Maxine Waters: “Impeachment Is . . . Whatever The Congress Says It Is”

1024px-Congresswoman_Waters_official_photoRep. Maxine Waters (D-Calif.) has become an icon for the left in her unrelenting calls for impeachment of President Donald Trump and tapping into the blind rage across the country.  That appeal to the base however took a worrisome turn this week as Waters rallied supporters around the assurance that impeachment is anything they want to say it is.  As I stated recently to the Rolling Stones, this view was made popular by Gerald Ford and has been uniformly condemned by constitutional experts.  Waters is dismissing the constitutional obligation to find “high crimes and misdemeanors” in assuring supporters that they can simply get rid of Trump on a muscle vote.  Political convenience has long been the enemy of constitutional principle, but this effort is highly dangerous for our country as a whole.  We are living in an age of rage and Waters’ approach would create an channel to direct that lethal rage into the heart of our political system.

Gerald_Ford_-_NARA_-_530680.tifIn 1970, when Gerald Ford was still a member of the House of Representatives, he  said, “An impeachable offense is whatever a majority of the House of Representatives considers it to be.”  It was a reckless and inaccurate statement.  On a very superficial level it is a political decision in the sense that it’s a decision that is ultimately made by politicians. However, that does not make the basis for decision purely political.  It is akin to saying that, since a priest can grant absolution on his own authority, sin is a discretionary pastoral question.  The Framers struggled to establish a standard and process to make impeachment both difficult and substantive.  They did not want a parliamentary system where impeachment was just a variation of a vote of no confidence as I discussed recently in a column.

Waters is advocating precisely this type of dangerous approach to impeachment.  She told the Congressional Black Caucus Town Hall on Civil Rights:

“Don’t come here and tell me, ‘Maxine, you keep on doing what you do.’ But when you gonna give me some support? How many of you in your organizations have said, ‘Impeach 45’ ? . . . Impeachment is about whatever the Congress says it is. There is no law that dictates impeachment. What the Constitution says is ‘high crimes and misdemeanors,’ and we define that.”


It is precisely the same constitutional short selling that has characterized the Democratic leadership for a decade — trashing constitutional values to achieve short-term gains.  During the eight years of Obama, Democrats supported the unilateral actions taken by the president in circumventing Congress. That resulting uber presidency was then handed to Trump — only to have Democrats denounce the very unilateral powers that they endorsed previously.

Waters and her supporters would unravel the delicate balance struck by the Framers and remove any real limitations on political impeachments for future presidents.  Trump will not be our last president, but Waters would create precedent for future members to discard their obligations and simply vote their political agendas.  It is a system that few should relish and most would come to regret.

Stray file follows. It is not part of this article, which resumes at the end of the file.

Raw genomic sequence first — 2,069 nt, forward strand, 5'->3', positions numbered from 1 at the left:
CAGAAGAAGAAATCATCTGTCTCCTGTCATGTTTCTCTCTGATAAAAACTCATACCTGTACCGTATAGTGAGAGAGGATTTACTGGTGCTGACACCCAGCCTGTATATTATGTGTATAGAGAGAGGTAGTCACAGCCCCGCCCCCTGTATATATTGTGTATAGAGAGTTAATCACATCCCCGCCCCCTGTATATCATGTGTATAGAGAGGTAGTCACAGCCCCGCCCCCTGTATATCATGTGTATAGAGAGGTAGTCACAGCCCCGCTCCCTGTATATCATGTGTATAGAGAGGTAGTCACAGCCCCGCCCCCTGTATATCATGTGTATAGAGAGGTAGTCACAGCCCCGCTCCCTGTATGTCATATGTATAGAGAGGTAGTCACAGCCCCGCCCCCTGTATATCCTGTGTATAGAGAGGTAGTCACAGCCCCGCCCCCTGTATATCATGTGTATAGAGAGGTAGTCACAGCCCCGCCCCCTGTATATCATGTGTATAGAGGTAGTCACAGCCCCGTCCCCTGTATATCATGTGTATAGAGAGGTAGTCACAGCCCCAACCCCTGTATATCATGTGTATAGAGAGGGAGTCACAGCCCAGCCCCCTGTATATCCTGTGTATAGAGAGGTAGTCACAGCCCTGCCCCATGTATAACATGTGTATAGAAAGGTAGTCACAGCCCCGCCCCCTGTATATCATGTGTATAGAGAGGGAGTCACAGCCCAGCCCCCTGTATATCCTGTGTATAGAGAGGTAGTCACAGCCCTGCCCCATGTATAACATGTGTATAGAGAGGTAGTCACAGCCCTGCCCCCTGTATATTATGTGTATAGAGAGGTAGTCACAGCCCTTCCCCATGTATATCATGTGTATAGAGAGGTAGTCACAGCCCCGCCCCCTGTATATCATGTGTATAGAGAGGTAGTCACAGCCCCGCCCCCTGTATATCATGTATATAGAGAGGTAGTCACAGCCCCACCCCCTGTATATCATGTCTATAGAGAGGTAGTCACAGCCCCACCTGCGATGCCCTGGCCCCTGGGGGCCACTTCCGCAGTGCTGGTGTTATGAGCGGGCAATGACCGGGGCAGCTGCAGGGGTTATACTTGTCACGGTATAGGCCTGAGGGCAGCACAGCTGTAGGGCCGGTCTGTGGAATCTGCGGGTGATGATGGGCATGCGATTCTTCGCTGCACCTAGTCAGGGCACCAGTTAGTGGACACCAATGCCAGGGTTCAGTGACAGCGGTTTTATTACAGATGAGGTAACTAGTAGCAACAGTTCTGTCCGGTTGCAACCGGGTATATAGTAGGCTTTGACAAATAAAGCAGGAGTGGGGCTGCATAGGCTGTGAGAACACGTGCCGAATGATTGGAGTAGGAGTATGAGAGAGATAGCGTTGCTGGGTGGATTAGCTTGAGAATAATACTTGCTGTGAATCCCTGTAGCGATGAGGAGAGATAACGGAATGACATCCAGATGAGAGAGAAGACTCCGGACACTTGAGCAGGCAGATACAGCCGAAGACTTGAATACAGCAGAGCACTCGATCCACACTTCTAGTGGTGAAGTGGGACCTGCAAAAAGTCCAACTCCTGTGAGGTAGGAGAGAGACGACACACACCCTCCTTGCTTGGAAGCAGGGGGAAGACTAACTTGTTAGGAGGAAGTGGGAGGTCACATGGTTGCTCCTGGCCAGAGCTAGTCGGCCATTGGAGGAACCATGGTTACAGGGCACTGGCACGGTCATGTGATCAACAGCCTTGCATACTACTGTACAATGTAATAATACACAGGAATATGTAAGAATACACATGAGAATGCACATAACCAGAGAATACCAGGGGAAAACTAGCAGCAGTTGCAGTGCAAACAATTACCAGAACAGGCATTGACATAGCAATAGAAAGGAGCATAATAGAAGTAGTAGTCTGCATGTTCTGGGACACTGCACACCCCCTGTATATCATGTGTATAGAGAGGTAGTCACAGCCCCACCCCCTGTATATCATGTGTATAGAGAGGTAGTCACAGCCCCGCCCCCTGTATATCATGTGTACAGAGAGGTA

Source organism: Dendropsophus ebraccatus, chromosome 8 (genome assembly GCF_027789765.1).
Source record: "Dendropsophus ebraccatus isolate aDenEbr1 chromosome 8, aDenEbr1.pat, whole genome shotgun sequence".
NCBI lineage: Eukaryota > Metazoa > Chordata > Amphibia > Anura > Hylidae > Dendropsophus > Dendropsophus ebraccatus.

203 thoughts on “Maxine Waters: “Impeachment Is . . . Whatever The Congress Says It Is””

  1. Is M. Waters not daily engaged in cantankerous, partisan, anti-Trump rhetoric? Is she not a disgrace to her own constituents? If not, should she not be? Has she not provoked racial divide for decades? Has she not been elected by playing the berating, divisive race card? In short, if only we could legally find her guilty of “high crimes and misdemeanor.”

    1. According to Waters, the LA rioters (anyone remember that something like 53 people died during the riots and the Marine Corps had to restore order?) were all single mothers trying to loot stores for formula. To paraphrase Michael Jackson, if you can’t feed the baby don’t have the baby.

      1. I thought that Michael Jackson said, if you can’t molest the baby, then don’t have the baby.

        1. I do know for a fact Jackson never received 21 months of weiner in prison under his real name or the assumed name Carlos Danger. And I wonder, is there a Jackson song in which “impeesh fodie fie” fits the tune? Who is Fodie Fie anyway and what does impeesh mean? 🙂

    2. She is not mentally or emotionally fit for Congress. The level of immaturity is disturbing considering her elevated years. Perhaps her wig is too tight.

  2. “…[T]he Constitution says, ‘high crimes and misdemeanors,’ and we define that.”

    Yes; but the definitions have to be enshrined into law in advance. The Constitution also has a provision against ex post facto laws, so Rep. Waters should understand that the laws President Trump (or any other President in the future) would be charged with have to already be crimes before the start of the trial. And I seriously doubt that any Congress would pass an “Anyone Opposed to Maxine Waters’ Ideas Law” would get even a single co-sponsor.